- Understand the importance of collaboration in problem solving (38%, 49%)
These two sections of the survey asked similar questions in different ways, but the striking feedback from participants is that they gained significantly both socially and academically from their participation in MUN. Over 50% strongly agreed that MUN taught them to be better researchers, public speakers, more in tune with international affairs and taught them leadership skills. I also believe that a significant finding is that MUN participants felt they understood the importance of collaboration and being part of a group. MUN touched on the emotive aspects of learning, as well as the academic skills we associate with MUN participation. This powerful combination is why I think MUN is so impactful, as the next part of the survey showed.
Jobs and Careers: Did MUN Participation Matter?
In the early stages of developing this survey, this question rose to the fore time and again. At the end of a student’s MUN career, did it impact job/career choice? This was the one question many people wanted to have an answer to. And the answer is yes!
Post university students were asked the following. Respondents, 162 of them, replied that they agreed or strongly agreed:
- MUN directly influenced my career choice: (28%, 24%)
- Opened doors for me professionally (27%, 30%)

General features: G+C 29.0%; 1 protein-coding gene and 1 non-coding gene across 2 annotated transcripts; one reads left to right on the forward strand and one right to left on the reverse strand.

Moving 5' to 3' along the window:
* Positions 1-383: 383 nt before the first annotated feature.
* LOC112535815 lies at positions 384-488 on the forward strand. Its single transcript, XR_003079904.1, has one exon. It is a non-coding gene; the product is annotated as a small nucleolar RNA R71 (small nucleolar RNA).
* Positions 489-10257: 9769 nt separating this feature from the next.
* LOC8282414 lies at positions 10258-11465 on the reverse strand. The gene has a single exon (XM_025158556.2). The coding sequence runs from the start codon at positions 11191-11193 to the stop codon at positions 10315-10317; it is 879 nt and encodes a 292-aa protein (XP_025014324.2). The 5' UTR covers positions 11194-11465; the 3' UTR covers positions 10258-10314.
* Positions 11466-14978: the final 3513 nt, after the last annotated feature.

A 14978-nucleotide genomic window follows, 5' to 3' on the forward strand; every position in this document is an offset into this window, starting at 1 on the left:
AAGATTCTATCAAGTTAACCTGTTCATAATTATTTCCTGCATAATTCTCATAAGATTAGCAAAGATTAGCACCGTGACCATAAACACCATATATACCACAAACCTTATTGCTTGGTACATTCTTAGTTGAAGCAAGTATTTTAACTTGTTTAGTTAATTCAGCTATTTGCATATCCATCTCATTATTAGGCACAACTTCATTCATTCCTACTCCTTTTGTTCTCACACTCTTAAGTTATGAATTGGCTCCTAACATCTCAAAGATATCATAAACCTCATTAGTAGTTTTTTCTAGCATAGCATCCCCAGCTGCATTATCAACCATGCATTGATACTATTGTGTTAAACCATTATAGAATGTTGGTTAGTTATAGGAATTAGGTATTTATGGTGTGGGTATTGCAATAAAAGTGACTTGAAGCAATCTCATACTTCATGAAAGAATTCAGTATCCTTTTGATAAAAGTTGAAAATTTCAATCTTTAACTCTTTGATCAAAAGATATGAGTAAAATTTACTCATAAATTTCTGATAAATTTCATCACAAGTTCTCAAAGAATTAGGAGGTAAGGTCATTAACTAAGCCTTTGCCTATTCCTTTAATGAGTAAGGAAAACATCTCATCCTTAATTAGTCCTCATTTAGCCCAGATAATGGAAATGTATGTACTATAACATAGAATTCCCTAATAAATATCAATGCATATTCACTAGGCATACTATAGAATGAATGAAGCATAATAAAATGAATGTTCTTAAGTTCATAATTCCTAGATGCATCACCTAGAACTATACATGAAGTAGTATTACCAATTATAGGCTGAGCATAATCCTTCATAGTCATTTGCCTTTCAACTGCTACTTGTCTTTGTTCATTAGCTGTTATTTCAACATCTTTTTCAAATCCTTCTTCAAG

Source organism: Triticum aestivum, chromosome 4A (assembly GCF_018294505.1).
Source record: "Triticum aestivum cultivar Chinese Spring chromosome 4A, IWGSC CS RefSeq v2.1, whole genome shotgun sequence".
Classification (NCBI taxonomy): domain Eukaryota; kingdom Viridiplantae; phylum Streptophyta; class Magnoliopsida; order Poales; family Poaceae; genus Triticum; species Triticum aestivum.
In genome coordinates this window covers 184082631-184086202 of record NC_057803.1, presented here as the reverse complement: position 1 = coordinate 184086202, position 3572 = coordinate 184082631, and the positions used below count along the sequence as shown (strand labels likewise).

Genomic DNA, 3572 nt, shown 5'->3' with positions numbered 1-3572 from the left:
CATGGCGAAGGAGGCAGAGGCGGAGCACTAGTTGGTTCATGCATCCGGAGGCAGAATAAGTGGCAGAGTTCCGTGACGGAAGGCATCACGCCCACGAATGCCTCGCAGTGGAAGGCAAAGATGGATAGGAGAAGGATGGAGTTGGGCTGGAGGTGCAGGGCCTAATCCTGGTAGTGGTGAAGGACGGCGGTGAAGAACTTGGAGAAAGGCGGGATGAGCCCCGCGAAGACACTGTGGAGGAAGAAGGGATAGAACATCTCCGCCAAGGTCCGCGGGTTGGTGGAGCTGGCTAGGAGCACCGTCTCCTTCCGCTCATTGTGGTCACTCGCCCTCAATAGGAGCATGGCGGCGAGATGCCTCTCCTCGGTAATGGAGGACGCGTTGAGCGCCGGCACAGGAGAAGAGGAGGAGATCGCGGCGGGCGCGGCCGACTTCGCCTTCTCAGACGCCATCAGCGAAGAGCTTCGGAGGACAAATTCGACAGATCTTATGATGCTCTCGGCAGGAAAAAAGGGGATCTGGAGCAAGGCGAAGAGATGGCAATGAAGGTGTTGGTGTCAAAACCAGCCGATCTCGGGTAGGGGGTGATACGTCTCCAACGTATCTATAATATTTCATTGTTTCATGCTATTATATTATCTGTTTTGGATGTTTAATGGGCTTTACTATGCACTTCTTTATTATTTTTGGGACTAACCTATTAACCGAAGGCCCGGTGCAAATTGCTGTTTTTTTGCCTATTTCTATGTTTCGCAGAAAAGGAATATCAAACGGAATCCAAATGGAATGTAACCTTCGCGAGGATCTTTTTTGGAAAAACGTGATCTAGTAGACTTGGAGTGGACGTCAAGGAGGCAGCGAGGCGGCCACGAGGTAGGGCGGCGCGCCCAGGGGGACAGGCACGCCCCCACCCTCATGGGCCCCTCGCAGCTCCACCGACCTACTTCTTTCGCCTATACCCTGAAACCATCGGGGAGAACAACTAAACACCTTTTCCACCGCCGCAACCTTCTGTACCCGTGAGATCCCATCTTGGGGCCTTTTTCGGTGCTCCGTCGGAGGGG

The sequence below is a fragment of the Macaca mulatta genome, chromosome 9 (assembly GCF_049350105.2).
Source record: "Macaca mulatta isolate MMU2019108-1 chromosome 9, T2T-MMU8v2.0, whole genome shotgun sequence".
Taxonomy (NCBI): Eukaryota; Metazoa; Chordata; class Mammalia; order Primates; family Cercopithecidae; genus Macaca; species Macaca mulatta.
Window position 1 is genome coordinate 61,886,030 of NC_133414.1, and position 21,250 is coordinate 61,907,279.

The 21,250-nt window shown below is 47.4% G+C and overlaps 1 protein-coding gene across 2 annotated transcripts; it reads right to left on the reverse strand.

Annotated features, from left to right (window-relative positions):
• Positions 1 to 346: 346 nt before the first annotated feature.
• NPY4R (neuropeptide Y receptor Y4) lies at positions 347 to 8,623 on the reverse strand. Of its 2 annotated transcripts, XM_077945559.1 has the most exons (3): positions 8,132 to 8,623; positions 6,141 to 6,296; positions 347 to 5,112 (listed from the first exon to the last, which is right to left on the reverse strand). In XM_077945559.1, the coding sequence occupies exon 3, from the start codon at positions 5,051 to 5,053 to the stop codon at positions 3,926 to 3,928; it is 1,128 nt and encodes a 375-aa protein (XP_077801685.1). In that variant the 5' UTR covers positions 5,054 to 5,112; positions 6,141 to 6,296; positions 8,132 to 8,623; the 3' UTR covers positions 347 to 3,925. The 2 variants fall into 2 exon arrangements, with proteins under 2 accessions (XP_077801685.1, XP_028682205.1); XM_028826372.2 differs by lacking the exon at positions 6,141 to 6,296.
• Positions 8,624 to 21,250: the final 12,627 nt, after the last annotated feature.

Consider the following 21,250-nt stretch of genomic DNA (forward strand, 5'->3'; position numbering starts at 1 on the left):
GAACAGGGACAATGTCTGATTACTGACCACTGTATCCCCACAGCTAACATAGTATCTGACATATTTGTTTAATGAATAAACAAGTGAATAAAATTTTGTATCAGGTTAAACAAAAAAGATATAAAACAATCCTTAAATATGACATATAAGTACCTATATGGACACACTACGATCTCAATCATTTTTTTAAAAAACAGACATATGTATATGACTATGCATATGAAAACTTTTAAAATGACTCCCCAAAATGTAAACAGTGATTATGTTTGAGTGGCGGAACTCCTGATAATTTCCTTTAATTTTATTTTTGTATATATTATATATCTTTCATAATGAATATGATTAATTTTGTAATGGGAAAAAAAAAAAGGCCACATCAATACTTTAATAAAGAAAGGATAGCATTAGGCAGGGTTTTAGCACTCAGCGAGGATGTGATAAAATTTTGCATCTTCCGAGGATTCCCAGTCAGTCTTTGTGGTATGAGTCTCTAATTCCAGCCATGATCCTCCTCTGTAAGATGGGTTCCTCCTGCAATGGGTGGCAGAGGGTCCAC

- Taught me skills that I use in my job (39%, 32%)
- Improved my public speaking which has benefited me in my job (30%, 51%)
Lastly, a whopping 71% of these respondents said that MUN played a significant role in shaping their career and professional life. (Forty eight percent of university students stated also that MUN directly influenced their choice of major.)
Future of Model United Nations
The survey also asked current and past delegates how they would like to see MUN develop in the future. This question dovetailed into a larger question of perception of Model UN: to what degree is MUN elitist or too expensive? The majority of participants (57%) felt that the cost of Model UN kept the program from growing and expanding, but only 28% of participants found MUN to be elitist. Support for MUNs in foreign languages (70%), free online platforms like THIMUN Online (48%), and an expansion of Model UN programs into Middle School ( 60%) and a move to make MUN’s more like the real United Nations (61%) were all areas where respondents thought the program could expand..
I’ll be publishing some of the raw data in the next week or so and let people judge for themselves. The survey will reopen in late January and run through the end of February 2015. It is hoped that more post-graduate MUN responses can be gathered. In the meantime, the evidence speaks loudly that Model United Nations impacts lives, career choice, and influences engagement in global affairs, promotes confidence in public speaking and appreciation of the importance of collaborative work.
All of which sounds exactly what education should be doing for all of our students.